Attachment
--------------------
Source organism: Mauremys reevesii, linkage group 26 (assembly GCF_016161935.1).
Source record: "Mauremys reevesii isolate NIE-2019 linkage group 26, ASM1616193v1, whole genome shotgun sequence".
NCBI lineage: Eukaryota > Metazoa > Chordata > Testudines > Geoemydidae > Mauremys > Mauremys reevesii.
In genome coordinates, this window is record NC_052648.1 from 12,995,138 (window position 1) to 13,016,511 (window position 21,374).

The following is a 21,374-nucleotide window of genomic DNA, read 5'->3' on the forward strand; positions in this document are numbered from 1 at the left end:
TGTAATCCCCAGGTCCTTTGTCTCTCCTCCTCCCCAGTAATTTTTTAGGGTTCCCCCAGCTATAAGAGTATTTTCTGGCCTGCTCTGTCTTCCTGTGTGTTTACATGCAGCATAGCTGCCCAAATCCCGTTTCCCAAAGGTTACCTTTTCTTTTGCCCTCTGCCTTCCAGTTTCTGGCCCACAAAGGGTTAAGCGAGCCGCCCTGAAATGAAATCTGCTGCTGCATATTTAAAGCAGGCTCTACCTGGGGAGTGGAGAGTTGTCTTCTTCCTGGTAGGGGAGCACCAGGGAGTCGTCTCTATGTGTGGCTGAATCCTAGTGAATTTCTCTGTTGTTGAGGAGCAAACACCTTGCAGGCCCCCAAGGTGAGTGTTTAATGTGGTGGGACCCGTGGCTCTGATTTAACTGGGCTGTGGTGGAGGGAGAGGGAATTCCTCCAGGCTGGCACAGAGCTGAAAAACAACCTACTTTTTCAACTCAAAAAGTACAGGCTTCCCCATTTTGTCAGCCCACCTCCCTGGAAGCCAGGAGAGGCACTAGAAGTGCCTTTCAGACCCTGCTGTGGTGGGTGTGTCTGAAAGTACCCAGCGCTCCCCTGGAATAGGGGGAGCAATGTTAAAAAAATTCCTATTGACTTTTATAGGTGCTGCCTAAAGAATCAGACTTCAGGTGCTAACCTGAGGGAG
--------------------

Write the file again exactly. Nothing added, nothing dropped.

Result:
Source organism: Mauremys reevesii, linkage group 26 (assembly GCF_016161935.1).
Source record: "Mauremys reevesii isolate NIE-2019 linkage group 26, ASM1616193v1, whole genome shotgun sequence".
NCBI lineage: Eukaryota > Metazoa > Chordata > Testudines > Geoemydidae > Mauremys > Mauremys reevesii.
In genome coordinates, this window is record NC_052648.1 from 12,995,138 (window position 1) to 13,016,511 (window position 21,374).

The following is a 21,374-nucleotide window of genomic DNA, read 5'->3' on the forward strand; positions in this document are numbered from 1 at the left end:
TGTAATCCCCAGGTCCTTTGTCTCTCCTCCTCCCCAGTAATTTTTTAGGGTTCCCCCAGCTATAAGAGTATTTTCTGGCCTGCTCTGTCTTCCTGTGTGTTTACATGCAGCATAGCTGCCCAAATCCCGTTTCCCAAAGGTTACCTTTTCTTTTGCCCTCTGCCTTCCAGTTTCTGGCCCACAAAGGGTTAAGCGAGCCGCCCTGAAATGAAATCTGCTGCTGCATATTTAAAGCAGGCTCTACCTGGGGAGTGGAGAGTTGTCTTCTTCCTGGTAGGGGAGCACCAGGGAGTCGTCTCTATGTGTGGCTGAATCCTAGTGAATTTCTCTGTTGTTGAGGAGCAAACACCTTGCAGGCCCCCAAGGTGAGTGTTTAATGTGGTGGGACCCGTGGCTCTGATTTAACTGGGCTGTGGTGGAGGGAGAGGGAATTCCTCCAGGCTGGCACAGAGCTGAAAAACAACCTACTTTTTCAACTCAAAAAGTACAGGCTTCCCCATTTTGTCAGCCCACCTCCCTGGAAGCCAGGAGAGGCACTAGAAGTGCCTTTCAGACCCTGCTGTGGTGGGTGTGTCTGAAAGTACCCAGCGCTCCCCTGGAATAGGGGGAGCAATGTTAAAAAAATTCCTATTGACTTTTATAGGTGCTGCCTAAAGAATCAGACTTCAGGTGCTAACCTGAGGGAG